As discussed in the previous chapter, when you undertake statistical analysis, you generally wish to generate one or more representative numbers (statistics, statistical coefficients and parameters) that tell you something about the world and specifically about your research question. The chapter case above gives an example, namely the findings of what changes a drug like Crestor can bring about in patients.
Other examples of statistical effects include:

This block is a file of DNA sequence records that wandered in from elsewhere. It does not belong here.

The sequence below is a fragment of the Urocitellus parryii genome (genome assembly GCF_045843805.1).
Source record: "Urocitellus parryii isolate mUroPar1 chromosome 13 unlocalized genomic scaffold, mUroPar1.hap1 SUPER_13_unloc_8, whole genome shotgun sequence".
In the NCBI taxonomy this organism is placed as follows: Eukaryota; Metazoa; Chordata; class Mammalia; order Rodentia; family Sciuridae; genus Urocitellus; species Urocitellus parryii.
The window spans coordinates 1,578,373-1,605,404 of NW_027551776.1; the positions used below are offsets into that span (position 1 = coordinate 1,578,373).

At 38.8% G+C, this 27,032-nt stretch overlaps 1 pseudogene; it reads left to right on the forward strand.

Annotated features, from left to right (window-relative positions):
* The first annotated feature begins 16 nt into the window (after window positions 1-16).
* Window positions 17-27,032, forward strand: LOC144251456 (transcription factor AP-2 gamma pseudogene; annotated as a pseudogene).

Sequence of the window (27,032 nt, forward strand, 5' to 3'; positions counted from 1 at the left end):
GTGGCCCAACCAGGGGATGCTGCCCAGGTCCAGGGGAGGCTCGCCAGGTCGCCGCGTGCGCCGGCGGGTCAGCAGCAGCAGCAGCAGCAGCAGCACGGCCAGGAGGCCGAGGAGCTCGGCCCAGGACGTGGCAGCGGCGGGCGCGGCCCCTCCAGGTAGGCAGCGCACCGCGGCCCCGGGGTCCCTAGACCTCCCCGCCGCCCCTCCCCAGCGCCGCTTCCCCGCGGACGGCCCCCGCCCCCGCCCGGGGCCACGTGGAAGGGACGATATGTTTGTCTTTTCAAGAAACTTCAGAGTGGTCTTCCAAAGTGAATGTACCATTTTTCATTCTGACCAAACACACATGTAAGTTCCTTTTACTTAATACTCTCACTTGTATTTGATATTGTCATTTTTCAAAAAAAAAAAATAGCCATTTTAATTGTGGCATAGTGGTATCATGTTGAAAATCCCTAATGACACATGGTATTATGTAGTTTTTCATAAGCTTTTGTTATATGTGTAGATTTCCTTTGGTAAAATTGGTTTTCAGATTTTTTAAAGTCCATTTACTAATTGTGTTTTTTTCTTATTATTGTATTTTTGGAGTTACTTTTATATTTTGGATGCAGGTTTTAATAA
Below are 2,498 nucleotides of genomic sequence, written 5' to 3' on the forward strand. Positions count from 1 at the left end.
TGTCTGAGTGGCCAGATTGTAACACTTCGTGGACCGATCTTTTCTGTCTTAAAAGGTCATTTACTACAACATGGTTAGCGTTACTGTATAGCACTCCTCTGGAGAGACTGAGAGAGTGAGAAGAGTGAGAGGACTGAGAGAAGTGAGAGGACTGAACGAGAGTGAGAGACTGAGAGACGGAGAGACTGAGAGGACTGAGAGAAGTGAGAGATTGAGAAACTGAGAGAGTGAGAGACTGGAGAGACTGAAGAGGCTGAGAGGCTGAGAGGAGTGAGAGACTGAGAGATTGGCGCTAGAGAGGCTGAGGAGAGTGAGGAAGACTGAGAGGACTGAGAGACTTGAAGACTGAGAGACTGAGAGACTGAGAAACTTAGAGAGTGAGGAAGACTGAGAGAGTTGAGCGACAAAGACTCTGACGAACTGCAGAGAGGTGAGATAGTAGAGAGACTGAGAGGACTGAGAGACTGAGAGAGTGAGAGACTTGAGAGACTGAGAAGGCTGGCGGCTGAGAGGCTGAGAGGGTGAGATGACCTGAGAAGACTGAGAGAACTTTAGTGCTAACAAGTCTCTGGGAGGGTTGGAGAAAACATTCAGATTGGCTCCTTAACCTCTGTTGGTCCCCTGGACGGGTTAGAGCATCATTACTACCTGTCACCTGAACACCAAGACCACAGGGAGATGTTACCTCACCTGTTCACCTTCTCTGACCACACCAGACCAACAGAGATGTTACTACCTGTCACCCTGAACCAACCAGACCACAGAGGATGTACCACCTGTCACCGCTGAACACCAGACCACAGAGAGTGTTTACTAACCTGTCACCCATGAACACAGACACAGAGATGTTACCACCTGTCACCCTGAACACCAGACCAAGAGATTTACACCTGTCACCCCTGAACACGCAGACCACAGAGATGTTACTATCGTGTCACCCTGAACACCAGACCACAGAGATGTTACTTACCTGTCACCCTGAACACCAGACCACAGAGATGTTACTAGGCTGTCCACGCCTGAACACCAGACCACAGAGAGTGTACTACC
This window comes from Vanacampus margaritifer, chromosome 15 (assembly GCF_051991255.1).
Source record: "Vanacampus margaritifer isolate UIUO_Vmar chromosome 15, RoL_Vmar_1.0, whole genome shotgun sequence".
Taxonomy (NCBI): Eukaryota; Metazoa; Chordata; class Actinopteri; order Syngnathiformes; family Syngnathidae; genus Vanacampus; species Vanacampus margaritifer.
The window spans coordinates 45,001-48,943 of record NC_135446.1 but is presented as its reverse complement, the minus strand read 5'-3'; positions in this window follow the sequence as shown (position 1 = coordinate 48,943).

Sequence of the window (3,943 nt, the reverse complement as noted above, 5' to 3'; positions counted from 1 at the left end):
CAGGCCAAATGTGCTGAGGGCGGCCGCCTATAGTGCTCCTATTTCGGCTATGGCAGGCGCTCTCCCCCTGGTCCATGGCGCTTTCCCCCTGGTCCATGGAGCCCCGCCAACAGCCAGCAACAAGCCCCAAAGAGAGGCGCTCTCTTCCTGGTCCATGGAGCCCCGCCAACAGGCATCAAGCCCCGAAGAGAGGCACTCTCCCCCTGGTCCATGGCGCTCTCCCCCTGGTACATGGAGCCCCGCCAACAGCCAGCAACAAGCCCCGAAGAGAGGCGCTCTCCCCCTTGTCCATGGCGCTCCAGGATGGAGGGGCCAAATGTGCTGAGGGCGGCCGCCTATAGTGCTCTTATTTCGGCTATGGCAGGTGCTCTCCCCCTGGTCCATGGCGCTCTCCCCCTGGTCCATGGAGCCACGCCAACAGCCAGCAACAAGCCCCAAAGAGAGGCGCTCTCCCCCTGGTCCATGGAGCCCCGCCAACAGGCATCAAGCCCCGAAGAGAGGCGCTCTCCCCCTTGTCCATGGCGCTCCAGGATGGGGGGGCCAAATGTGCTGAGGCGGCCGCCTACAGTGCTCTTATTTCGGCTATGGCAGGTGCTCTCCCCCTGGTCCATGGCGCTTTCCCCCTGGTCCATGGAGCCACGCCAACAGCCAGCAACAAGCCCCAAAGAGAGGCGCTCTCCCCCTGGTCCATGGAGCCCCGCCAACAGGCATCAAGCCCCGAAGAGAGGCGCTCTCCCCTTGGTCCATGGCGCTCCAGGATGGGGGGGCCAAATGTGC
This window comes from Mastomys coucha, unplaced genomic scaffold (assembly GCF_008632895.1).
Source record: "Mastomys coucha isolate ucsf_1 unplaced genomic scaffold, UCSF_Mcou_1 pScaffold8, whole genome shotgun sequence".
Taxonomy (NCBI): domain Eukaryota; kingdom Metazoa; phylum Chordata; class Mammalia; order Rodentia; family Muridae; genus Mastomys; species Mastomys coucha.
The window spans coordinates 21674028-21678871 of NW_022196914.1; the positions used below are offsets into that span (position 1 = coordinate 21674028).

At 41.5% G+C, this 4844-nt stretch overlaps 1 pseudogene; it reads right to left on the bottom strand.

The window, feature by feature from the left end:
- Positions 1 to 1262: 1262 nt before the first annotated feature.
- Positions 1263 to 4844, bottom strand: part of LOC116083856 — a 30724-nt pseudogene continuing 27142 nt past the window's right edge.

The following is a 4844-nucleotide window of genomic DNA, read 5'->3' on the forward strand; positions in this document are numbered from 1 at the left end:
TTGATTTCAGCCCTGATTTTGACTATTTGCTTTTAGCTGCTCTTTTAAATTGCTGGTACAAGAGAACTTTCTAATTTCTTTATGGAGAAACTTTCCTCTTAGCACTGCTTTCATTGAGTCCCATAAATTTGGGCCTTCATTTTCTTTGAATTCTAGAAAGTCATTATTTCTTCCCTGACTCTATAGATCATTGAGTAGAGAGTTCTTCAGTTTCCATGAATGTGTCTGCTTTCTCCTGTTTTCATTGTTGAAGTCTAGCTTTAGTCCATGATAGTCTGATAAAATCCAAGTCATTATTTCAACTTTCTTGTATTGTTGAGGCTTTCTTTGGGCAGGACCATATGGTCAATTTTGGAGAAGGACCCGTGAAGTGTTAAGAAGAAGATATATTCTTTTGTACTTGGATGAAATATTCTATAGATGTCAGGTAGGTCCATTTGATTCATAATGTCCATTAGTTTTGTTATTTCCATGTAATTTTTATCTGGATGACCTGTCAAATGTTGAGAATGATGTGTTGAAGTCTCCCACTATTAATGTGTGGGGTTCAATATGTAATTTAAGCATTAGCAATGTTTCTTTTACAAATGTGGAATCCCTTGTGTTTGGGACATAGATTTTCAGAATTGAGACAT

• You may wish to know the average return on one type of financial instrument versus another.
  • You may generate a correlation – as per Chapter 8 – between two variables.
  • You might assess change in a variable from month to month.
There are two crucial elements ...

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